From the Oral History collection: Jack Dealy
The Museum of Australian Democracy’s Oral History collection contains a wealth of personal recollection and insight into the building and its people during the era when it was home to the federal parliament. Interviews continue to be recorded with a wide range of workers, staff and former parliamentarians.
Jack Dealy oral history audio transcript (MS Word)
John ‘Jack’ Dealy was a very well known policeman in Canberra in the 1950s, 1960s and 1970s, and is among the interviewees to shed light on the police role in relation to the provisional Parliament House back then. He recalls episodes involving demonstrations outside the building, as well as an incident inside the House when someone leapt from the public gallery onto the Floor and tried to run off with the Mace. As the policeman on duty at the police station when Fitzpatrick and Browne were arrested, he recalls how he “looked after them” in the cells for about three weeks and, on realizing that they were no danger, he’d let them out to go jogging with him. (Raymond Fitzpatrick, the owner of the Bankstown Observer, and editor, Frank Browne, were gaoled for breach of privilege in 1955).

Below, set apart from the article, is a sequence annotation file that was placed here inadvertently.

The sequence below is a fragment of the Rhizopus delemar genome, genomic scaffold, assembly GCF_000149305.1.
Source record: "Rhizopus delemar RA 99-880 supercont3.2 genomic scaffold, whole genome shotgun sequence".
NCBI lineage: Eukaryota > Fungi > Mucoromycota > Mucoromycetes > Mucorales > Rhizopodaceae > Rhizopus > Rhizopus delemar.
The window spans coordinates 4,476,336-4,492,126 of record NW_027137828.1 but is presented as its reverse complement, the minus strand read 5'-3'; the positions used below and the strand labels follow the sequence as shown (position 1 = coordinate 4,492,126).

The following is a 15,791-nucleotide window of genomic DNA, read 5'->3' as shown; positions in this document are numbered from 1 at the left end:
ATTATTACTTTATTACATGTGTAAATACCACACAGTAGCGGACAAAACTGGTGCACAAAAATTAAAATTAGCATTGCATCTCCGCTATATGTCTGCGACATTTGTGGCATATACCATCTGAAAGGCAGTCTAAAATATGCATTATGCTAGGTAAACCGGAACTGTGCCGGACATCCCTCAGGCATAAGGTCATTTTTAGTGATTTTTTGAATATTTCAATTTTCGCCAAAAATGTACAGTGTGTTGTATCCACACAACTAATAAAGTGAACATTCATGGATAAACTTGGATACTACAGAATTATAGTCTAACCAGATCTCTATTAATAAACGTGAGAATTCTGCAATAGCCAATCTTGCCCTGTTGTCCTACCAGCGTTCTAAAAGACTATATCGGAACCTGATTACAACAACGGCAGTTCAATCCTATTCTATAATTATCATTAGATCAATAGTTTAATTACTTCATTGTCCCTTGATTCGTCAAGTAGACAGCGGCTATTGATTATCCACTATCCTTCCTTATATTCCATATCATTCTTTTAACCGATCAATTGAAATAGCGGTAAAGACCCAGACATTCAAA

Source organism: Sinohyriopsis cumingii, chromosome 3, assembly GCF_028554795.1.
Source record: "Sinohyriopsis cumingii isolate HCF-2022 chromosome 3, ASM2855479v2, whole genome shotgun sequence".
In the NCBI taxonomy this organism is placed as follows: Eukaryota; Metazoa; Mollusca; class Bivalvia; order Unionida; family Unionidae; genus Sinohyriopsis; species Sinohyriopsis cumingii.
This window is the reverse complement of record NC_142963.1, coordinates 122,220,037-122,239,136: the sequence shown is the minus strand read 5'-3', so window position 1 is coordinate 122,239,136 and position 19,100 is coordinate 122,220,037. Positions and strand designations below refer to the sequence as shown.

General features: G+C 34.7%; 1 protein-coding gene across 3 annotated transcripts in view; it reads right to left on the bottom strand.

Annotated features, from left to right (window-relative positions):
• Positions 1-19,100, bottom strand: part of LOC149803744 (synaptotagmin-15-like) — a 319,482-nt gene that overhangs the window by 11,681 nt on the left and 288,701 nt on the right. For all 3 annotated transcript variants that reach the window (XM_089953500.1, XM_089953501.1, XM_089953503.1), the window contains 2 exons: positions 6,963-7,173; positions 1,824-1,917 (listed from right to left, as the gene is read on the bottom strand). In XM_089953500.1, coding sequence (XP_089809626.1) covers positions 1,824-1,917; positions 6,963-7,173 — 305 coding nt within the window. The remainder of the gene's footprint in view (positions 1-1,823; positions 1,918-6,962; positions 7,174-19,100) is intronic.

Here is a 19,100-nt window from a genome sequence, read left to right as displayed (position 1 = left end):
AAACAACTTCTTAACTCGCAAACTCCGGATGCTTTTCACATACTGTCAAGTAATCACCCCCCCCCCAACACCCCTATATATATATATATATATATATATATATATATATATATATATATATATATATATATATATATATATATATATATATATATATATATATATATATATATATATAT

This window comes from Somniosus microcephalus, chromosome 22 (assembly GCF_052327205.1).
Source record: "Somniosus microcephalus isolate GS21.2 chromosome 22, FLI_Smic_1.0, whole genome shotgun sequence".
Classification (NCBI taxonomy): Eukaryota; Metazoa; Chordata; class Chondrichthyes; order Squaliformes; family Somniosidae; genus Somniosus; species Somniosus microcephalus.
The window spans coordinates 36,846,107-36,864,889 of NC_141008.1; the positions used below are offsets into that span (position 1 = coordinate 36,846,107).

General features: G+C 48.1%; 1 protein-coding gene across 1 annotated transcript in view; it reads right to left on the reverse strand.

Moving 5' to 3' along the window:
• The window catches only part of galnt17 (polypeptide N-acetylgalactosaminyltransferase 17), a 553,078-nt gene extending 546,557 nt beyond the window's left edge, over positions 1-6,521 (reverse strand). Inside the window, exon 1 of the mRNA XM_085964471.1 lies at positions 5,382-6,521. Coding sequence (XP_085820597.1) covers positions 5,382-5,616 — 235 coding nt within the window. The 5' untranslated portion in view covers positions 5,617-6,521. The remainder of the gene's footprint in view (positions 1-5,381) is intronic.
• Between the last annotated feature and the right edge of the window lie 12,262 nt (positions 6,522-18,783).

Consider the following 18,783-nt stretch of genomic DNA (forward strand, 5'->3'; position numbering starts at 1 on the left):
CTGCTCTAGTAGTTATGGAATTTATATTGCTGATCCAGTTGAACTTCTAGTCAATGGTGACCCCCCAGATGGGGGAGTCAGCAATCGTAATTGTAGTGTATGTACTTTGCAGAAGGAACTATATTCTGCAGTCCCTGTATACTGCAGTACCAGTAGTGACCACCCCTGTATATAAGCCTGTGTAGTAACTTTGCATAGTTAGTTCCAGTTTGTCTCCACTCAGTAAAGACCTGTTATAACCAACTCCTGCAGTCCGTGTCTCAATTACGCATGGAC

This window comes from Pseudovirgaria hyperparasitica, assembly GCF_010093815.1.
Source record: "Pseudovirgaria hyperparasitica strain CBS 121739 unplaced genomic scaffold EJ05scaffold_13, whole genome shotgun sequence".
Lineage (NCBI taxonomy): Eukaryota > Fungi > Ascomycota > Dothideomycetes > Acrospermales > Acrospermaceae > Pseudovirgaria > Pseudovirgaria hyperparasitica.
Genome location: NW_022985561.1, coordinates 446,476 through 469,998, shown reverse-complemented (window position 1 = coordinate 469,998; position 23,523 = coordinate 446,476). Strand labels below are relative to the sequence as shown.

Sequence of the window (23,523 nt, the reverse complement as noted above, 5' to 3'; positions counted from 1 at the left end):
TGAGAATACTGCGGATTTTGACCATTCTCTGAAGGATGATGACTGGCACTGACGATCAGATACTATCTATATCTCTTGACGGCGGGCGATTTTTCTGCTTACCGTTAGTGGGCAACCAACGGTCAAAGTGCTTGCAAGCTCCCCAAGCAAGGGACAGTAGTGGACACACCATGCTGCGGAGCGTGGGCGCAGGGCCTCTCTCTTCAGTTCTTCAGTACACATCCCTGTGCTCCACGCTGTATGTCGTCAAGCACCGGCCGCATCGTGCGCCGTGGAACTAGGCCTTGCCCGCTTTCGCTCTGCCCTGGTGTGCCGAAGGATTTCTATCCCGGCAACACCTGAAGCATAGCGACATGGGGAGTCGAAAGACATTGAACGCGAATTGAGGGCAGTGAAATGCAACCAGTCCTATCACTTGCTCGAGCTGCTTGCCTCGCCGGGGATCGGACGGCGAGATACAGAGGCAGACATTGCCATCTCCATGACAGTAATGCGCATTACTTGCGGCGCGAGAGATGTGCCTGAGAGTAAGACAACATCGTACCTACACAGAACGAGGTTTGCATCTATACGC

Born in 1917 outside Shepparton, Victoria, Jack joined the Victoria Police Force in 1939. He came to Canberra in 1949, with the ACT Police. He retired from the Force in 1979. He was interviewed for the Oral History Program in February 2010.
Other interviews in the Museum’s collection with former police include Joe Medwin (2001), Walter Osborne (2002) and Roger Martindale (2009).
- National Archives Fact Sheet: The Browne–Fitzpatrick privilege case, 1955
- Harry Evans, Fitzpatrick and Browne: Imprisonment by a House of the Parliament, Papers on Parliament No. 52, December 2009